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Camille Van Vyve

Camille Van Vyve

16 Dec 2021
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What will happen to my bank accounts when I die?

When a death occurs, the financial institution freezes the accounts of the deceased - and of his spouse in the event of a community of property regime - while waiting to be able to designate with certainty his heirs. To avoid the inconvenience this situation causes to your loved ones and, above all, to prevent it from continuing, take the initiative!

What will happen to my bank accounts when I die?

A sleeping treasure in Belgium

In Belgium, more than 250 million euros are "sleeping" in unused accounts, and several billion life insurance policies have not been claimed. In many cases, the owner of the account or insurance contract has died and the heirs have not come forward. If the deceased was an agent for a company account, death results in the account being blocked only if the deceased was the sole agent of the company.

Which accounts are blocked and why?

While determining exactly who are the heirs of the deceased, the financial institution proceeds to block his accounts: those of which he is the holder, those of his spouse if he is married without a marriage contract or in community of property regime, those of which he is co-holder, as well as his life insurance contracts and the safes at his disposal.

How to deal with urgent expenses after that the accounts have been blocked?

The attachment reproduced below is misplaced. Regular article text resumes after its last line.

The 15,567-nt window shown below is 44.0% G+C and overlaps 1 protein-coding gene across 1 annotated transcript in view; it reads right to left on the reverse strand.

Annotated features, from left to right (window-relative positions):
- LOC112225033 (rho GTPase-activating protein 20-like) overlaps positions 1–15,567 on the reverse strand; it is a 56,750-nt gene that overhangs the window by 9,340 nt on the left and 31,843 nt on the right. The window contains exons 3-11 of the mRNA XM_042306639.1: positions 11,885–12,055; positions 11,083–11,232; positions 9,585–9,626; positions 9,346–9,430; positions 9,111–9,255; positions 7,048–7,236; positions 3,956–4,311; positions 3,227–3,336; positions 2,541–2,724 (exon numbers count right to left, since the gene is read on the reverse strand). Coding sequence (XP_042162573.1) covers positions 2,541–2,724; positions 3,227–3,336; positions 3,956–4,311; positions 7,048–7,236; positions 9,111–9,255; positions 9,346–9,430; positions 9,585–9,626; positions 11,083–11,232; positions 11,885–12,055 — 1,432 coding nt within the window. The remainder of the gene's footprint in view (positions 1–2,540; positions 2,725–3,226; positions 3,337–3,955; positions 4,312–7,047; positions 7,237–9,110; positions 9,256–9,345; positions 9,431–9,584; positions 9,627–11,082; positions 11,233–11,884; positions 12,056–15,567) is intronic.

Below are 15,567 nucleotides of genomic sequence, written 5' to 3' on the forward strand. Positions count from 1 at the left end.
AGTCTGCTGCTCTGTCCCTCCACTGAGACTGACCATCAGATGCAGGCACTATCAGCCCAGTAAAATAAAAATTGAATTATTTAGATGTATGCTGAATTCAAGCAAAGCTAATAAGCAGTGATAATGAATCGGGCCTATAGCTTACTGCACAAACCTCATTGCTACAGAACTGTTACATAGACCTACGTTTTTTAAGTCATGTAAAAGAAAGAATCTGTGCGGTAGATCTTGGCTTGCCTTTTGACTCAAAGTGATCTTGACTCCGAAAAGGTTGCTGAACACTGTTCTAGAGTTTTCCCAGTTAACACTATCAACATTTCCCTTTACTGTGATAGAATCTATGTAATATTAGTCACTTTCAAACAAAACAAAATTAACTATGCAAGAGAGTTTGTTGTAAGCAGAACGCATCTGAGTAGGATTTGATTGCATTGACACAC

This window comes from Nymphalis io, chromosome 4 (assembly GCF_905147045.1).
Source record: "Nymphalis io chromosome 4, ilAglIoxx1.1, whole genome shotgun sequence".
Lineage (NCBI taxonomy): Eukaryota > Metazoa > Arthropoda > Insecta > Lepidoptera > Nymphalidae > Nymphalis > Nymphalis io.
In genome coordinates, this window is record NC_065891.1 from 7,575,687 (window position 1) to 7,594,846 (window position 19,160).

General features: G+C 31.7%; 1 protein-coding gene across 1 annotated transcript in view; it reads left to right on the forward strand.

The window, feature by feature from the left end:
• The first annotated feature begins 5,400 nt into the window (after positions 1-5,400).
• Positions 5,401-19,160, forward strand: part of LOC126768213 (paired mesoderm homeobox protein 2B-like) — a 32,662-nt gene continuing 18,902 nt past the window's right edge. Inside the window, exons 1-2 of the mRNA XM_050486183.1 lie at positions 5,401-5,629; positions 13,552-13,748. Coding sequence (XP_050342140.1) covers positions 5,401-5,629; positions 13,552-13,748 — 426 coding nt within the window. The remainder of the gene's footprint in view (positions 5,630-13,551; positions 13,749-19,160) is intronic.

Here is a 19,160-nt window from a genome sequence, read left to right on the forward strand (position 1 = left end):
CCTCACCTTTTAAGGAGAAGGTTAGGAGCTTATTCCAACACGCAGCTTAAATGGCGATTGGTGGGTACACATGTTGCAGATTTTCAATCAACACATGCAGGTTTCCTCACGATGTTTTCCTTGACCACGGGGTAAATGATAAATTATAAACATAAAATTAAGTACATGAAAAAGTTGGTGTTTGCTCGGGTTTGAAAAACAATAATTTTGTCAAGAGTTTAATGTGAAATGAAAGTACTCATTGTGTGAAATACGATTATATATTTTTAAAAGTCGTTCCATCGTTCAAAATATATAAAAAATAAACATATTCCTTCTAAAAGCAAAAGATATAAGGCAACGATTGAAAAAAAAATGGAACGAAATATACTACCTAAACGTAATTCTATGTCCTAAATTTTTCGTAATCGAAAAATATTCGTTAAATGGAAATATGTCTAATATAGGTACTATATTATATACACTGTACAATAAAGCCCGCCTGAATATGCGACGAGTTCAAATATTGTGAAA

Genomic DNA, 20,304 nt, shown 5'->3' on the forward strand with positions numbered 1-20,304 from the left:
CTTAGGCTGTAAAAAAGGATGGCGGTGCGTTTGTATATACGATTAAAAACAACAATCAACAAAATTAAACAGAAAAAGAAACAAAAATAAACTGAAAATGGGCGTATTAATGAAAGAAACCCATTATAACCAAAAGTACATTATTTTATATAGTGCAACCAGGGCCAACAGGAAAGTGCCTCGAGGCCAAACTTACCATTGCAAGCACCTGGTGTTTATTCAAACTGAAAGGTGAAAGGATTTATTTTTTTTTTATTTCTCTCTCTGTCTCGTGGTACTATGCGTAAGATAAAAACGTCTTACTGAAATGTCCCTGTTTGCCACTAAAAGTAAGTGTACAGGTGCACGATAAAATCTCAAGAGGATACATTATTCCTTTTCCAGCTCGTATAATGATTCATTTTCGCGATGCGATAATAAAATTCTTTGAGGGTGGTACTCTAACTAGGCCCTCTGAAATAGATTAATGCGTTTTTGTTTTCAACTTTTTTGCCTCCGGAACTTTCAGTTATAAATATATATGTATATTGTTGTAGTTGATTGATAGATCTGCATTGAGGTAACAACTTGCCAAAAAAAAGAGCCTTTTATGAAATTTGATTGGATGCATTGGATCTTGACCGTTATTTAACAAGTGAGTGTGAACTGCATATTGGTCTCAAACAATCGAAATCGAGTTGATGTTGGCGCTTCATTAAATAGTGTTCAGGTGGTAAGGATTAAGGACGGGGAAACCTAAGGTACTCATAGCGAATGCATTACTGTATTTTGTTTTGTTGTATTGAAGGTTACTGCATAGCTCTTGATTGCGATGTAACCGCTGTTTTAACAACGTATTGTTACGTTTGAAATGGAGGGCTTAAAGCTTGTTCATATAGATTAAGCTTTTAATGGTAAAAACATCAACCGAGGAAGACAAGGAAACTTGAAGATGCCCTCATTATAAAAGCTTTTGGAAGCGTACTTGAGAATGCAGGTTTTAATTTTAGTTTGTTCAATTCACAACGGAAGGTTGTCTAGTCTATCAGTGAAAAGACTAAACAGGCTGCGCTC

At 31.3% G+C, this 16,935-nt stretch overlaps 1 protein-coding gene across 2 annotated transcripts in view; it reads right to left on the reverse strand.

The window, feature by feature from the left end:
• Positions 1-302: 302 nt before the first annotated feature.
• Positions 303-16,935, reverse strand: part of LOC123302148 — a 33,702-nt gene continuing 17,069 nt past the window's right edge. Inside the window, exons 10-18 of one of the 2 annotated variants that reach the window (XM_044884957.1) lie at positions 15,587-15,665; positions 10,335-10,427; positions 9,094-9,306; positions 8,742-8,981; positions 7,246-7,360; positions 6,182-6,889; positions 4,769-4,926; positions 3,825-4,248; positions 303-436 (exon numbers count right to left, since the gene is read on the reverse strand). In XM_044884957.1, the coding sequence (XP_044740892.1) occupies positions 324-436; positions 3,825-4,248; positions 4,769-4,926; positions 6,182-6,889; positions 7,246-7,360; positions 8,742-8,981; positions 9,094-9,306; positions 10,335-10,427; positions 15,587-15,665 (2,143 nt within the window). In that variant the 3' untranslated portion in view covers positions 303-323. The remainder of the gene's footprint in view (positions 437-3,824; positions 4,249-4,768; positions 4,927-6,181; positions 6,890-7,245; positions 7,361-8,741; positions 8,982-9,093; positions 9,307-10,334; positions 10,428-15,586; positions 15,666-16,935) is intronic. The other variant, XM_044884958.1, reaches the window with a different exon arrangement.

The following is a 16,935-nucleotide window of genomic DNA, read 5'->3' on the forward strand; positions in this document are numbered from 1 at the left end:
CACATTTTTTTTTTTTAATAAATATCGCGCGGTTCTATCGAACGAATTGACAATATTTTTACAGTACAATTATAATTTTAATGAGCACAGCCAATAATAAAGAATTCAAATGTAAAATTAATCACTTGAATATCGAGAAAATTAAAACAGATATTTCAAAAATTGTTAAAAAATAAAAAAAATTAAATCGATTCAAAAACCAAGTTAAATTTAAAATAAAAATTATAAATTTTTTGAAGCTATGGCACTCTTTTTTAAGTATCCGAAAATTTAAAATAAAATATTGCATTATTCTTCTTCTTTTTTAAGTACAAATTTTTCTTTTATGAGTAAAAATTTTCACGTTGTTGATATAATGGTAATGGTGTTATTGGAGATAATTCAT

To meet urgent expenses after a death, the spouse or legal cohabitant can have half of the blocked funds with a 5.000 euros cap. He or she will have to make a request to the financial institution, which will transfer the funds to an unblocked account. Likewise, on the instruction of the notary or of the beneficiaries, the bank has the authorization to proceed with the payment of certain current debts (rent or mortgage loan, bills for gas, water, electricity, fuel oil, etc.).

How to unblock bank accounts?

To fully unblock the accounts of the deceased, the financial institution must be officially notified by its legal heirs. These must, depending on the case, produce either a certificate of inheritance issued by the Legal Security Office of their municipality, or an act of inheritance issued by a notary. In the case of a corporate account, if the deceased was the sole representative, the designation by the company of a new one will unblock the account.

Certificate of inheritance VS deed of inheritance

If the inheritance file is said to be "without particularities", that is to say that there is no marriage or will, and no minor or incapacitated heir, the production of a certificate of inheritance is enough to unblock the accounts. In all other cases, a deed of inheritance is necessary.

Do not waste time

The blocking of accounts can, in the legal or community of property regime, constitute an enormous handicap for the surviving spouse, even more when there are many heirs: the request for liquidation and closure of accounts must be signed by all the heirs, which, in the event of disagreement, may take a certain time. If there is no way to avoid this procedure, certain simple measures can nevertheless speed up the release: request the certificate of inheritance as soon as possible, ensure that all the heirs sign the request for the closure and liquidation of the accounts, contact your banker as many times as necessary to proceed with the release.